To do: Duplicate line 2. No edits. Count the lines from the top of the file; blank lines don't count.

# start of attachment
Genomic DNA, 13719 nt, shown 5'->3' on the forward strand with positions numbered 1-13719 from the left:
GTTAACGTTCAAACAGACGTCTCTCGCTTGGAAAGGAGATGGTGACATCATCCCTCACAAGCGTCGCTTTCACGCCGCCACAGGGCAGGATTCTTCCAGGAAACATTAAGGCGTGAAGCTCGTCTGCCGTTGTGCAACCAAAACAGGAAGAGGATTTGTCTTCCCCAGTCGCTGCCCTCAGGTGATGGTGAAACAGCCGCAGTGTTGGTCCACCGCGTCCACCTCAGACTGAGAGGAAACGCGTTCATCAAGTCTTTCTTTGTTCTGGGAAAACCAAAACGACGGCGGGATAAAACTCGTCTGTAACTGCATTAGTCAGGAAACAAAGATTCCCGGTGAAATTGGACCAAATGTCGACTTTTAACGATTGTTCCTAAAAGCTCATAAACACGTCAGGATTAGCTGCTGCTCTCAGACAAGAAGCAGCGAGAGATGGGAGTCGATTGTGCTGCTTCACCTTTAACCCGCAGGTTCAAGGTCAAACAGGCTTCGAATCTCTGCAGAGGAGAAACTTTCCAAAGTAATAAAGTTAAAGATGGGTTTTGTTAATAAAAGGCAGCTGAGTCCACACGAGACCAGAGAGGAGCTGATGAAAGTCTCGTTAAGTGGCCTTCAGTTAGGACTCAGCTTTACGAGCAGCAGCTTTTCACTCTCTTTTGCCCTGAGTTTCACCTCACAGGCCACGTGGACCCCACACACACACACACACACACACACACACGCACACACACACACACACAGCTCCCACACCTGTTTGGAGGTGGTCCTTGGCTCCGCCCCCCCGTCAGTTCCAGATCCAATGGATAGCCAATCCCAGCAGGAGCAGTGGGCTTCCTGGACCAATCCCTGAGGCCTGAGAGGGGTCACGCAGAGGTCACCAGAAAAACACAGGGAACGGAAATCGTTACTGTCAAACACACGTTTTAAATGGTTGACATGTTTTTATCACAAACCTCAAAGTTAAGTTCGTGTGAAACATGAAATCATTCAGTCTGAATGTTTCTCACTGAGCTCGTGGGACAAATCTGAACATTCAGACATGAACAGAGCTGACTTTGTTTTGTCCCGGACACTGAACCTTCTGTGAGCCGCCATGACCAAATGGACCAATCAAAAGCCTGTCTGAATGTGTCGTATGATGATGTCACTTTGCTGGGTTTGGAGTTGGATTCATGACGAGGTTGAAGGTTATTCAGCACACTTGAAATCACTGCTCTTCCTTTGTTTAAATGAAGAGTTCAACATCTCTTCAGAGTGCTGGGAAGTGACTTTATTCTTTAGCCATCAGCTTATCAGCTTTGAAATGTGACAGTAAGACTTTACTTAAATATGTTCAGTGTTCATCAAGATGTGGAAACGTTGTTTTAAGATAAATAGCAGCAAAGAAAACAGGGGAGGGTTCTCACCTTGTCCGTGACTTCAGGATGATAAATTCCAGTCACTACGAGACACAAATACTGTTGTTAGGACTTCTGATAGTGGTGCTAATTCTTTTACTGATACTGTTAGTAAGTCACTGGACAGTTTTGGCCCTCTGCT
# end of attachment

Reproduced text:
GTTAACGTTCAAACAGACGTCTCTCGCTTGGAAAGGAGATGGTGACATCATCCCTCACAAGCGTCGCTTTCACGCCGCCACAGGGCAGGATTCTTCCAGGAAACATTAAGGCGTGAAGCTCGTCTGCCGTTGTGCAACCAAAACAGGAAGAGGATTTGTCTTCCCCAGTCGCTGCCCTCAGGTGATGGTGAAACAGCCGCAGTGTTGGTCCACCGCGTCCACCTCAGACTGAGAGGAAACGCGTTCATCAAGTCTTTCTTTGTTCTGGGAAAACCAAAACGACGGCGGGATAAAACTCGTCTGTAACTGCATTAGTCAGGAAACAAAGATTCCCGGTGAAATTGGACCAAATGTCGACTTTTAACGATTGTTCCTAAAAGCTCATAAACACGTCAGGATTAGCTGCTGCTCTCAGACAAGAAGCAGCGAGAGATGGGAGTCGATTGTGCTGCTTCACCTTTAACCCGCAGGTTCAAGGTCAAACAGGCTTCGAATCTCTGCAGAGGAGAAACTTTCCAAAGTAATAAAGTTAAAGATGGGTTTTGTTAATAAAAGGCAGCTGAGTCCACACGAGACCAGAGAGGAGCTGATGAAAGTCTCGTTAAGTGGCCTTCAGTTAGGACTCAGCTTTACGAGCAGCAGCTTTTCACTCTCTTTTGCCCTGAGTTTCACCTCACAGGCCACGTGGACCCCACACACACACACACACACACACACACACGCACACACACACACACACAGCTCCCACACCTGTTTGGAGGTGGTCCTTGGCTCCGCCCCCCCGTCAGTTCCAGATCCAATGGATAGCCAATCCCAGCAGGAGCAGTGGGCTTCCTGGACCAATCCCTGAGGCCTGAGAGGGGTCACGCAGAGGTCACCAGAAAAACACAGGGAACGGAAATCGTTACTGTCAAACACACGTTTTAAATGGTTGACATGTTTTTATCACAAACCTCAAAGTTAAGTTCGTGTGAAACATGAAATCATTCAGTCTGAATGTTTCTCACTGAGCTCGTGGGACAAATCTGAACATTCAGACATGAACAGAGCTGACTTTGTTTTGTCCCGGACACTGAACCTTCTGTGAGCCGCCATGACCAAATGGACCAATCAAAAGCCTGTCTGAATGTGTCGTATGATGATGTCACTTTGCTGGGTTTGGAGTTGGATTCATGACGAGGTTGAAGGTTATTCAGCACACTTGAAATCACTGCTCTTCCTTTGTTTAAATGAAGAGTTCAACATCTCTTCAGAGTGCTGGGAAGTGACTTTATTCTTTAGCCATCAGCTTATCAGCTTTGAAATGTGACAGTAAGACTTTACTTAAATATGTTCAGTGTTCATCAAGATGTGGAAACGTTGTTTTAAGATAAATAGCAGCAAAGAAAACAGGGGAGGGTTCTCACCTTGTCCGTGACTTCAGGATGATAAATTCCAGTCACTACGAGACACAAATACTGTTGTTAGGACTTCTGATAGTGGTGCTAATTCTTTTACTGATACTGTTAGTAAGTCACTGGACAGTTTTGGCCCTCTGCT